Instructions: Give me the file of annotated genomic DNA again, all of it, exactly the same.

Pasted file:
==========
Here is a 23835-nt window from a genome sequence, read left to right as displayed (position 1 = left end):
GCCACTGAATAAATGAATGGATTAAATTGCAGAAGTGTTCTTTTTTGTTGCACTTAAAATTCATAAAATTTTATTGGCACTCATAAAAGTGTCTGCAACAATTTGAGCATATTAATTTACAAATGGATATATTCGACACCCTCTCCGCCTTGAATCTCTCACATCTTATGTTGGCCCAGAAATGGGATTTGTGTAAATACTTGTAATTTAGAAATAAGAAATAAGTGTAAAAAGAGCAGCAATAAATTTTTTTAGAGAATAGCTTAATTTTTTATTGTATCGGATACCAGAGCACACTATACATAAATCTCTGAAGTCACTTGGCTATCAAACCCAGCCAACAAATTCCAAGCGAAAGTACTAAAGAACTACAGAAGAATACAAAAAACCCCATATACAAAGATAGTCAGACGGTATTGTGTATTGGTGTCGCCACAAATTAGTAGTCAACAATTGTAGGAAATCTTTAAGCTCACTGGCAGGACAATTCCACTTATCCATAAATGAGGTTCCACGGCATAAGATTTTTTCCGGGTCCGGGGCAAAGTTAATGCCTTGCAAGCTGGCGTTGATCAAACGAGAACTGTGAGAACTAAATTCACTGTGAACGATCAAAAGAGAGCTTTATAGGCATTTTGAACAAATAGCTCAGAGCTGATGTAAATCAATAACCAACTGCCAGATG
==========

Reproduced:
Here is a 23835-nt window from a genome sequence, read left to right as displayed (position 1 = left end):
GCCACTGAATAAATGAATGGATTAAATTGCAGAAGTGTTCTTTTTTGTTGCACTTAAAATTCATAAAATTTTATTGGCACTCATAAAAGTGTCTGCAACAATTTGAGCATATTAATTTACAAATGGATATATTCGACACCCTCTCCGCCTTGAATCTCTCACATCTTATGTTGGCCCAGAAATGGGATTTGTGTAAATACTTGTAATTTAGAAATAAGAAATAAGTGTAAAAAGAGCAGCAATAAATTTTTTTAGAGAATAGCTTAATTTTTTATTGTATCGGATACCAGAGCACACTATACATAAATCTCTGAAGTCACTTGGCTATCAAACCCAGCCAACAAATTCCAAGCGAAAGTACTAAAGAACTACAGAAGAATACAAAAAACCCCATATACAAAGATAGTCAGACGGTATTGTGTATTGGTGTCGCCACAAATTAGTAGTCAACAATTGTAGGAAATCTTTAAGCTCACTGGCAGGACAATTCCACTTATCCATAAATGAGGTTCCACGGCATAAGATTTTTTCCGGGTCCGGGGCAAAGTTAATGCCTTGCAAGCTGGCGTTGATCAAACGAGAACTGTGAGAACTAAATTCACTGTGAACGATCAAAAGAGAGCTTTATAGGCATTTTGAACAAATAGCTCAGAGCTGATGTAAATCAATAACCAACTGCCAGATG